Tuesday, February 8, 2011

Icons Among Us: The whole thing, please?

Icons Among Us, the feature-length documentary film about contemporary jazz artists, has been hailed as the answer to Ken Burns's Jazz. (Ben Ratliff called it "a retort...starkly anti-Burnsian.")

I saw it in Minneapolis on October 2, 2009, at the Oak Street Cinema in Minneapolis, where it was part of the 10th annual Sound Unseen films-about-music festival, and thought it was pretty good. Dave King was in the house with his wife and kids; they had probably come expecting to see performance clips and interviews featuring The Bad Plus, of which King is a member. But TBP appeared only in the opening credits (or closing, I can't remember which) of the film, which tells just part of the story.

The 93-minute feature was carved out of a 4-part documentary that has run on cable and satellite TV and at jazz festivals. Having seen the feature film a year and a half ago, I'd love to see the documentary. I would buy the documentary--if I could afford it. Priced for the educational market, it costs $495.

Here's a trailer. Note the copyright date at the end: 2005.

Icons may be the second-best-promoted jazz film in history, after the Burns box set. I get frequent emails about it—where it is showing, awards it has won, the fact that several artists who appear in the film are current Grammy nominees. It also has a very active Facebook page. Sometimes I feel pelted with information about a film I have already seen.

Here's a fb response from April 21, 2010, to the question, "Will you be releasing the 4 Part Documentary?"
The 4 part documentary film series will be released in a DVD box set with the feature length version and some other special goodies. We anticipate this to be ready for fall/winter of this year.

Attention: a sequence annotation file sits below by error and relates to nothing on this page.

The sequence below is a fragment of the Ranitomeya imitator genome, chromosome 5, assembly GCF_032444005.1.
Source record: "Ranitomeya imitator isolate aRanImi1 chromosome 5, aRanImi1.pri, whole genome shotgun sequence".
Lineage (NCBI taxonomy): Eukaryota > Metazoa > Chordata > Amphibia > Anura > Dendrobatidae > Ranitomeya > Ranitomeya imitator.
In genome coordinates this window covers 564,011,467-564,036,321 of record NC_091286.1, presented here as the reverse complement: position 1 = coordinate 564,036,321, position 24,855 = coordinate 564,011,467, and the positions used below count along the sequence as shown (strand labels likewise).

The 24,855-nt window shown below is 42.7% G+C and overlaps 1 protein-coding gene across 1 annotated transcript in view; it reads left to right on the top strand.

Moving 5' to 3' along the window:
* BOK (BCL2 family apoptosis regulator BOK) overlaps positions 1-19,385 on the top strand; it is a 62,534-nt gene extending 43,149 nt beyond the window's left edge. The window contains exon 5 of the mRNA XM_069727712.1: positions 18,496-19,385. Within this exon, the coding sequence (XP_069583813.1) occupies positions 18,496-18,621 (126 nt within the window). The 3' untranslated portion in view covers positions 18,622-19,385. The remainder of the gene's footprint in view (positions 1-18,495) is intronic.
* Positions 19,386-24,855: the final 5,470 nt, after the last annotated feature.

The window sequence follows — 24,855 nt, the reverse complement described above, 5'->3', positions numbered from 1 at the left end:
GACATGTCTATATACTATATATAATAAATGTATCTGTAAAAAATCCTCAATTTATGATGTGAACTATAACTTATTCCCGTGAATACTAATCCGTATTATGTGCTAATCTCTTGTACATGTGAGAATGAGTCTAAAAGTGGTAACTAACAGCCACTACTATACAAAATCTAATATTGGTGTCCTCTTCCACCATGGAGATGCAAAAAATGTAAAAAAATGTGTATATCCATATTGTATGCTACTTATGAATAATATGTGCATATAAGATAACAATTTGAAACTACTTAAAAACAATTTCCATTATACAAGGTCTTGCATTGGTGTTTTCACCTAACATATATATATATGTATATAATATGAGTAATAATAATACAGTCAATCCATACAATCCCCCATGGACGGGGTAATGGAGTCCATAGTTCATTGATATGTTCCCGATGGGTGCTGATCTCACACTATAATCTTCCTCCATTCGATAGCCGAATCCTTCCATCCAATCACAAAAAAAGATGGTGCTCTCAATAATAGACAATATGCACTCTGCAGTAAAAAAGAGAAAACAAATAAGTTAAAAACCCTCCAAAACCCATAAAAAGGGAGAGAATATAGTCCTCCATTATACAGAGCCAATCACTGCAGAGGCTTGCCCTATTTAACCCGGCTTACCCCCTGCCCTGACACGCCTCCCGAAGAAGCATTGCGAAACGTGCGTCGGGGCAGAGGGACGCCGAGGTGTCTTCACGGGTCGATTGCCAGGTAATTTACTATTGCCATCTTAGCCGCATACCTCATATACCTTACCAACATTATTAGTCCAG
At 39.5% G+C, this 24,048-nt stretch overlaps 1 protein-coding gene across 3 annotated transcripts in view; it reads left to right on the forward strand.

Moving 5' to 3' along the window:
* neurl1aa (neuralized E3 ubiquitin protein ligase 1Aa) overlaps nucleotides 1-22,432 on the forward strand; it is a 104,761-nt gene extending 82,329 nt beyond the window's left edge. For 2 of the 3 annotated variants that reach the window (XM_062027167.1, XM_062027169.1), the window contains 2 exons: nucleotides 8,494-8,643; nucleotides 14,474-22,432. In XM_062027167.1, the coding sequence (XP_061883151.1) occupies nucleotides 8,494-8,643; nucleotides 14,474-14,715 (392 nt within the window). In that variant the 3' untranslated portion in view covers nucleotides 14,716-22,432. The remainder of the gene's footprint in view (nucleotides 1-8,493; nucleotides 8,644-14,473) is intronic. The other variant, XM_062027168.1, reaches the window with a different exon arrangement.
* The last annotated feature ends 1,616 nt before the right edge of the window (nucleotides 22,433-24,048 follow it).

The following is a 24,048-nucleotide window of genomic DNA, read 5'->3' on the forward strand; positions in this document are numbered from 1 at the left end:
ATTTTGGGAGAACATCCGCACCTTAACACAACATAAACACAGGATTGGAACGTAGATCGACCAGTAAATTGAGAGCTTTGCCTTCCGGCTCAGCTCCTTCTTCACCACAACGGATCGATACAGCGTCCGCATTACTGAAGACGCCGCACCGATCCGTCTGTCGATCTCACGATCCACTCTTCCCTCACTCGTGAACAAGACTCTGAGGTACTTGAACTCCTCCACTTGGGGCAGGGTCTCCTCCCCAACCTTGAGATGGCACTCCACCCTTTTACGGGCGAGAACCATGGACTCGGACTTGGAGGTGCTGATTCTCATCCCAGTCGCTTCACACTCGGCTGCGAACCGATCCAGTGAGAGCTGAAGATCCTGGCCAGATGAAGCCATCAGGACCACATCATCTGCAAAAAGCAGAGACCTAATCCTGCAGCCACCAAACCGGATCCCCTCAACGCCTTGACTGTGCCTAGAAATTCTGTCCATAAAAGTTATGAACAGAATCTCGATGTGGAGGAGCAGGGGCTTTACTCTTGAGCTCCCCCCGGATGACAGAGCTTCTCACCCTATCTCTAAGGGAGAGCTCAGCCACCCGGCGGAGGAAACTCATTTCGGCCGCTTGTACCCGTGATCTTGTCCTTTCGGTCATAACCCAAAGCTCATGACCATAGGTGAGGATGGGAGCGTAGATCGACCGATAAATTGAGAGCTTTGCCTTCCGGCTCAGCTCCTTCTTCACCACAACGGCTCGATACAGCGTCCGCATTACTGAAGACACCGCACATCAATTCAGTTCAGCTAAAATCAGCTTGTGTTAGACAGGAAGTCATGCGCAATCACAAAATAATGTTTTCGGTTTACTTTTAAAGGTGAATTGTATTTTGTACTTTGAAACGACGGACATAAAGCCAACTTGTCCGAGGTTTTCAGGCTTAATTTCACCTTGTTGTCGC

And another from January 27 of this year:
We are delaying the series DVD release a bit because our educational version of the series will be available for order via our sub-distribution partner Naxos in about a month. The educational version has a "monumental" - G. Osby, study guide component which was spearheaded by our team member B Dahlia that will comprise of over hundred discussion questions based on the series. We wanted to wait a few months before releasing our consumer retail version, so that the educational version can take hold. Stay tuned though and thanks for your inquiry.
So now there's to be a second educational version?

Dear Paradigm Studios: The documentary is not getting any younger or newer. To quote Terence Blanchard from the film itself, "Let it go! Just let it go!"


  1. Well, you have a point. In terms of being an independent filmmaker though there are realities which compel us to hold back part of the story to better enable our long term goals. That's a long way of saying that with years of time invested, we want to ensure that their is a financial return that allows us to continue working. This educational version from Naxos will be priced at a deeper discount and include a 60 page lesson plan. We don't want to interfere with its success by releasing a retail version simultaneously. The series will be airing on The DOC Channel through April of this year. We should have a release date set for the retail DVD box set by May and a description of the special features that come with. Thanks for the complement on the promotion side as we are a small outfit with far far less than the eight figure production budget of Ken Burns' Jazz and marketing arm of PBS. Stay connected with us and keep an eye out for other offerings. All the best!

  2. Thanks for responding. I'm just impatient to see the whole thing, which has never run on any of the cable channels I receive here in Minneapolis.


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